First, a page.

UN rights chief Michelle Bachelet on Tuesday urged Russia to carry out or cooperate with a rapid and transparent criminal investigation into the poisoning of opposition activist Alexei Navalny.
Citing German specialists who said they had “unequivocal proof” that Mr. Navalny was poisoned with a Novichok nerve agent, the UN High Commissioner for Human Rights also highlighted numerous cases of poisoning and “targeted assassination” of Russian citizens in the past 20 years.
UN Human Rights Chief @mbachelet calls for independent investigation into poisoning of Russian opposition figure Alexei Navalny & expresses concern about lack of accountability for previous poisonings and assassinations https://t.co/kTmqooumD0 pic.twitter.com/OLiIWzoLVY— UN Human Rights (@UNHumanRights) September 8, 2020
This pattern was “profoundly disturbing”, Ms. Bachelet said in a statement, adding that it was “deeply regrettable” that in many cases, perpetrators had not been held to account, leaving victims and their families without justice.
The High Commissioner noted that nerve agents and radioactive isotopes, such as Novichok and Polonium-210, are sophisticated substances that are extremely hard to source.
"This raises numerous questions," she said. "Why use substances like these? Who is using them? How did they acquire them?"
After welcoming the news that Mr. Navalny had emerged from a coma in a Berlin hospital, Ms. Bachelet said that prior to his reported poisoning, the activist had been repeatedly harassed, arrested and assaulted, either by the authorities or by unknown assailants.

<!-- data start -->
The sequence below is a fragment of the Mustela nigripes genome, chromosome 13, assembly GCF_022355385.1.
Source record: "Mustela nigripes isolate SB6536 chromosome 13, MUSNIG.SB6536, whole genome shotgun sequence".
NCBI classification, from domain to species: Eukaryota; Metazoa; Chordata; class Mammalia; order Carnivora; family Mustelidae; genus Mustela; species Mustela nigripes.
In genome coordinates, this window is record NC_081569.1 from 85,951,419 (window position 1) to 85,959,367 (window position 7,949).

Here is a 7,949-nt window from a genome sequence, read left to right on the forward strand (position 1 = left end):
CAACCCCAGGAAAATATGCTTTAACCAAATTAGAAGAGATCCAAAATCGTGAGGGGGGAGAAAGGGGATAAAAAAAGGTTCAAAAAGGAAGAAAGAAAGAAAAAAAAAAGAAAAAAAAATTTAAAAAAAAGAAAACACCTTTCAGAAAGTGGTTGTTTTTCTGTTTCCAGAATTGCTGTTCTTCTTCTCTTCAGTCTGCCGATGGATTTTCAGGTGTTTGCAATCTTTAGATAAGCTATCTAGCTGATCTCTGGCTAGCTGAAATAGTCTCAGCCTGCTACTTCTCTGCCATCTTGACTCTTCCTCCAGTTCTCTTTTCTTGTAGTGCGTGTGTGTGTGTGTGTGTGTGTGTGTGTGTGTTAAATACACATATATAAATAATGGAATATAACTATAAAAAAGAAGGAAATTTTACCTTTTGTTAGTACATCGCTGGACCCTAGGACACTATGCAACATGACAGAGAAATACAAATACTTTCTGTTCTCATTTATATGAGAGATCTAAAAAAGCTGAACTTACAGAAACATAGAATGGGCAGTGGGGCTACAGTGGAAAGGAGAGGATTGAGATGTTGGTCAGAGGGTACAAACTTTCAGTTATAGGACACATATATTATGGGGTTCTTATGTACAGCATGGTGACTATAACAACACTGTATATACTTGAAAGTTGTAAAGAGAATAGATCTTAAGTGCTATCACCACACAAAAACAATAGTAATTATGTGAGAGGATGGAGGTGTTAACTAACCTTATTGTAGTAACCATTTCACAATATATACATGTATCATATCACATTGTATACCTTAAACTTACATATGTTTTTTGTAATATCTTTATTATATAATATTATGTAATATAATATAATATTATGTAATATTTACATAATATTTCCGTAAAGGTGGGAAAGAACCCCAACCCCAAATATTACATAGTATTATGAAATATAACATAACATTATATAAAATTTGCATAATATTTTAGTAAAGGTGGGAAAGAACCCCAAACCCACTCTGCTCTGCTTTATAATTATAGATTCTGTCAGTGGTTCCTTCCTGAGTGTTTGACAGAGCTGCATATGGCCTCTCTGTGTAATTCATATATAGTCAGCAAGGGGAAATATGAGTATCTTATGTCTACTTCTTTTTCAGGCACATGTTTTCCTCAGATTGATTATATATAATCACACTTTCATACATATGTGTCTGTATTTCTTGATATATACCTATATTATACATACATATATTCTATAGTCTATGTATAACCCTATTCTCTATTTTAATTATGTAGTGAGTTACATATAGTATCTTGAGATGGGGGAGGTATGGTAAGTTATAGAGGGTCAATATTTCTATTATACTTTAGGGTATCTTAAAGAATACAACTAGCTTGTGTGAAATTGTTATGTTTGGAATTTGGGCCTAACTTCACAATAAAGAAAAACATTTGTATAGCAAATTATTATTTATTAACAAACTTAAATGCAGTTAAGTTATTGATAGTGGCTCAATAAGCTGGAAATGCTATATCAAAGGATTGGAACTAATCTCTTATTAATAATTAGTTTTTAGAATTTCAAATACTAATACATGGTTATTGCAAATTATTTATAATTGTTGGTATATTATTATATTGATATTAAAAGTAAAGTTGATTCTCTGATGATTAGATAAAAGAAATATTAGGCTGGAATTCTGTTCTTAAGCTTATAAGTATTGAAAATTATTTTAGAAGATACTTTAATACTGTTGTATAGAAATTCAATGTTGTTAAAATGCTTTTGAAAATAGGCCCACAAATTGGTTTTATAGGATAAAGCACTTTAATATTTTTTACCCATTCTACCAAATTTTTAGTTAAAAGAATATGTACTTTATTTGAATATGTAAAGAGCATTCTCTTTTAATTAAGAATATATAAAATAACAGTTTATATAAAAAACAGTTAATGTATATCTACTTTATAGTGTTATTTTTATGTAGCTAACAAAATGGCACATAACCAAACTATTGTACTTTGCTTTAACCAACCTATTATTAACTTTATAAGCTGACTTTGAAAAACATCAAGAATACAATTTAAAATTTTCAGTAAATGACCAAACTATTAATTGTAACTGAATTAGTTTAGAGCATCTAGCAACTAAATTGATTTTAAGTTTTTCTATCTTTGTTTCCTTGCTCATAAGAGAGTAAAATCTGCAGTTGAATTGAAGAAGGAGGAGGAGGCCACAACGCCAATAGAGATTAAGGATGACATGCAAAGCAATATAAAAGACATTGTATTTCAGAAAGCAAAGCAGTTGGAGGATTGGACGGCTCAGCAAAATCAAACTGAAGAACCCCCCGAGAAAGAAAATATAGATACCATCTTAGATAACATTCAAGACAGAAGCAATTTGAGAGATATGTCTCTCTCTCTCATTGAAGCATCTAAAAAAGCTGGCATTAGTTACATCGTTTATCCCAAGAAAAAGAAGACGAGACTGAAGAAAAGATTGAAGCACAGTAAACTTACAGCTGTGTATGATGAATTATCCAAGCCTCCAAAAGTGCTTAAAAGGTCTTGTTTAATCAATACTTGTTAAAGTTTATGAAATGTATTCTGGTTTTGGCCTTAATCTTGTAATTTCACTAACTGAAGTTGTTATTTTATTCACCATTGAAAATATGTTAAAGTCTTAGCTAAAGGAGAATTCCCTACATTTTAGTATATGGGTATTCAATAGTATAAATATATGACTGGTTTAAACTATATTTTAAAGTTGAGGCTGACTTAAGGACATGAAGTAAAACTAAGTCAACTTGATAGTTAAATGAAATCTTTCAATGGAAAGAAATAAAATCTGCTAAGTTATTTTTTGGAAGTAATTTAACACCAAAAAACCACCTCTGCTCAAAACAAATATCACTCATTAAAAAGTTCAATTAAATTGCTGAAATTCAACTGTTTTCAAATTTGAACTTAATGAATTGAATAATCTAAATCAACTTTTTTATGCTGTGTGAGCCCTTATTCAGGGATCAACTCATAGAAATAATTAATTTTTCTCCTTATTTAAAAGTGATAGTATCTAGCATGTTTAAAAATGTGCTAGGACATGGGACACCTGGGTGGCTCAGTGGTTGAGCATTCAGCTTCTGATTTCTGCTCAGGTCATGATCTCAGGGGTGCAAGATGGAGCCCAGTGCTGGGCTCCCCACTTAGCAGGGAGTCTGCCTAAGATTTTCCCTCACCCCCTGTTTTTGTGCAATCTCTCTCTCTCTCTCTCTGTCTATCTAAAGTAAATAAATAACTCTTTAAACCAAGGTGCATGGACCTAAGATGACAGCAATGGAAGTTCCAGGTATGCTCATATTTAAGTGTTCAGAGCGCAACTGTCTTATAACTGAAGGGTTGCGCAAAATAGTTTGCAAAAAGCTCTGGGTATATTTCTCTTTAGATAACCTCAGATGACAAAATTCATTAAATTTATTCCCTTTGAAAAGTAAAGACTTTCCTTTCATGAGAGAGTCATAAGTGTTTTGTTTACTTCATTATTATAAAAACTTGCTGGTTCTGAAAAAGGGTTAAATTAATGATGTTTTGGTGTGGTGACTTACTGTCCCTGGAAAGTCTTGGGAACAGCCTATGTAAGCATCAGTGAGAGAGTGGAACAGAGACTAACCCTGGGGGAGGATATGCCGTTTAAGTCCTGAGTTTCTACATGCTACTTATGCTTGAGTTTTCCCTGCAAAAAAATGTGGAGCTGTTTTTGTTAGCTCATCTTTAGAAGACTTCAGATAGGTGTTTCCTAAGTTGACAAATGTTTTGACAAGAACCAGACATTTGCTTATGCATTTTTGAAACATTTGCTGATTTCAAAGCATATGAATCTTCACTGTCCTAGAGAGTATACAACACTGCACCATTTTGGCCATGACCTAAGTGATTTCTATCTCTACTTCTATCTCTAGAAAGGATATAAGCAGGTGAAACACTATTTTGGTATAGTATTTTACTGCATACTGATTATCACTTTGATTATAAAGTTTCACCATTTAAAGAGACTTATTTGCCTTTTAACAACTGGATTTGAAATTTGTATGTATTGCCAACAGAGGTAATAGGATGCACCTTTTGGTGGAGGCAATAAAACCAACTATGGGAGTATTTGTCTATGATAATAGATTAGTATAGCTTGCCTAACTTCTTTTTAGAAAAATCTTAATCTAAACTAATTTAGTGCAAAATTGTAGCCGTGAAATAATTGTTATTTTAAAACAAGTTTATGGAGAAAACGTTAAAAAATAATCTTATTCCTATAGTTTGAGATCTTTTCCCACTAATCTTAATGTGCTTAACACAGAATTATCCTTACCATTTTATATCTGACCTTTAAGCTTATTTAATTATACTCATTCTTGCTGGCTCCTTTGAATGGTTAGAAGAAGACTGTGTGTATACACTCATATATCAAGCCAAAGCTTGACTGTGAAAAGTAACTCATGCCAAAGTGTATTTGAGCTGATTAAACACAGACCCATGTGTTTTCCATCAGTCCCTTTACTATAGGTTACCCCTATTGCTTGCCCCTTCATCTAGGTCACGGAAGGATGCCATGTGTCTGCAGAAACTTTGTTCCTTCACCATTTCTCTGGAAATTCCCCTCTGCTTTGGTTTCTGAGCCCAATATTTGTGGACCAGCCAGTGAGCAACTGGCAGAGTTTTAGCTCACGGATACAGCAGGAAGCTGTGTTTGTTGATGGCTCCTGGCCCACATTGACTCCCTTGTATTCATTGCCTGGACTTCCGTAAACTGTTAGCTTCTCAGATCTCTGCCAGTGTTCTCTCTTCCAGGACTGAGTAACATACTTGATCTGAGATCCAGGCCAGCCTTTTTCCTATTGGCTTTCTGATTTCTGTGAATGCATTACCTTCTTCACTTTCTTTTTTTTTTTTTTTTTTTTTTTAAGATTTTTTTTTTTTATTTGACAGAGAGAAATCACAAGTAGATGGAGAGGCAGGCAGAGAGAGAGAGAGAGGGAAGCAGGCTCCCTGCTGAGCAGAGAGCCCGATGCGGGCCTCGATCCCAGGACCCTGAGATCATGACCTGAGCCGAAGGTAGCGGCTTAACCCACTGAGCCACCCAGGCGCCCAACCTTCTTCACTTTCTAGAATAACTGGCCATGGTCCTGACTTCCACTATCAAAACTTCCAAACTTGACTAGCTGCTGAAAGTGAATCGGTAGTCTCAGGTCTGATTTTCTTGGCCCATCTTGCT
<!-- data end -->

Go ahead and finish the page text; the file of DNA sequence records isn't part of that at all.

“Navalny was clearly someone who needed State protection, even if he was a political thorn in the side of the Government,” Ms. Bachelet continued.
She maintained that “it is not good enough to simply deny he was poisoned and deny the need for a thorough, independent, impartial and transparent investigation into this assassination attempt”.
“It is incumbent on the Russian authorities to fully investigate who was responsible for this crime – a very serious crime that was committed on Russian soil,” the High Commissioner upheld.
In Geneva, the High Commissioner’s spokesperson Rupert Colville condemned the suspected poisoning.
The Office of the High Commissioner (OHCHR) was “not in a position to attribute direct blame on anyone…but what we’re making clear is that we don’t believe the proper processes have been carried out in many of these cases, with the result essentially of close to total impunity,” he said.
Mr. Colville noted that before the Navalny incident, the Novichok nerve agent had been linked to the poisoning of Sergei and Yulia Skripal in the UK in 2018. They survived, but an unrelated British woman who came into contact with the deadly substance died, he explained.
The OHCHR spokesperson also highlighted the 2006 assassination of Russian journalist Anna Politkovskaya in Moscow.
“Five Chechen men were also found guilty in her case,” he said. “But again, it’s not entirely clear who …ordered that killing. So this sort of thread of impunity, lack of accountability, lack of transparency runs through many of these cases, and very clearly that’s incumbent on the Russian authorities to sort that out.”